Wednesday, 20 January 2016

Making Simple Paper Circuits

Today in Grade 2 we tried to answer a student question:

"How does a battery light up a light?"

We did this by exploring simple circuits. The students used copper tape, sticker LEDs and a button battery.  First we had a talk about batteries. The students were given a button battery to try to find the positive and negative sides.

We made a connection to how we use batteries in our toys. The students had a lot to say about how important it is to get the + and the - the correct way around. Next we used a template. This can make it easier for beginners as this was our first time to make a circuit. We used copper tape for the wires.

The copper tape can be bought online or at a hardware shop. It is best to use narrow tape for beginners as it will go around a corner more easily. If it is a young child, be aware that the edges of the tape are sharp and can cause a paper cut.

I made a quick circuit diagram as these learners are beginners. It was easily photocopied and all the students had to do was follow the lines for the tape. You need to note that the lines between the battery and one side of the LED must be strong and continuous. At the LED there is a break. Make sure that there is a little break here at that part between the positive and negative sides.

Put the sticker LED on after you have put down the copper tape.You can add extra copper tape on top if you need to make a stronger connection.

Once your circuit is complete you can add the battery to test your light. If it is not working, add some extra copper tape on the corners and either side of the LED light to help make your circuit stronger.

Here is a video of a finished circuit. The students added a drawing on top which featured a light to light up using their circuit.

Tuesday, 5 January 2016

Painter Meets Apple Pencil

I have had an Apple pencil for just under a week and I wanted to share my thoughts. I am a painter. I prefer to paint really large pictures using acrylics (mostly because oils take so long to dry in the tropics) and because the colours are really bright. 

I have had an iPad since they were first released. I have tried sketching with it but honestly I found the screen to be too small. I also hated not being able to rest my hand if I needed to. I have a variety of stylus. I have a fine stylus, a paint brush one and a bunch of regular ones. Not really a fan. I think it's because of the small size of the screen and the feel just didn't match up. I also didn't like not being able to see past the stylus.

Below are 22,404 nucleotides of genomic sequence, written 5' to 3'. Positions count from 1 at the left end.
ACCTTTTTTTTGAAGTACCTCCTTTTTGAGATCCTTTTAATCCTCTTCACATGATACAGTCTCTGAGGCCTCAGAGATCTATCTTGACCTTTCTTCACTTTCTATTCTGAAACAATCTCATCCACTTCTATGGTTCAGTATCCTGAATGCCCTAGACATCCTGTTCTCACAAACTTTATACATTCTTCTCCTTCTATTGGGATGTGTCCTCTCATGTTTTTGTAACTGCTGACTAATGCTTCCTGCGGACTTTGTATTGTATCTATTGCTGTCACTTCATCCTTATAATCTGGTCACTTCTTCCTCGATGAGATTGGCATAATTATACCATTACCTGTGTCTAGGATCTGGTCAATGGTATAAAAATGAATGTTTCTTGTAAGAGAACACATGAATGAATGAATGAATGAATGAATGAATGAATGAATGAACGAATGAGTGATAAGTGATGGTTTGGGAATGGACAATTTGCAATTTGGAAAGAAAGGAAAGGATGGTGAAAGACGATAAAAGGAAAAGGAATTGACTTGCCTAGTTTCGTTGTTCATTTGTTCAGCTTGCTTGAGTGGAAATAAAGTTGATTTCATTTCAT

Enter Apple Pencil and iPad Pro

When I first heard about these two I became very interested. I did wonder about how my style of painting would translate. I like to use bold strokes with not much blending. I wondered if I could get the same look. 

That's where I made my first mistake.  Painting on an iPad offers a range of tools that you can't get with regular painting. This is what you should embrace. I am slowly realizing that I need to re-learn how to paint. How to paint with an Apple Pencil. 

I am really liking the experience, but I have a long way to go. 

What I like:
Being able to easily pick colours and store them. If I want I can easily colour pick colours already used. 
Love being able to reposition and resize. 
I like the huge choices of the paint types and being able to app smash different apps. 
Love that I can undo and redo with just a tap. 
Being able to see past the pencil and to be able to hold it like a real pencil (on an angle). 

You are probably wondering why I didn't think of learning to use the smaller iPad for painting? To learn to adapt. To just embrace it. Two reasons, the screen size is just too small and the Apple Pencil really does respond well. It feels much more like the real thing compared to a general stylus. 

I wonder how using these tools will influence my painting style?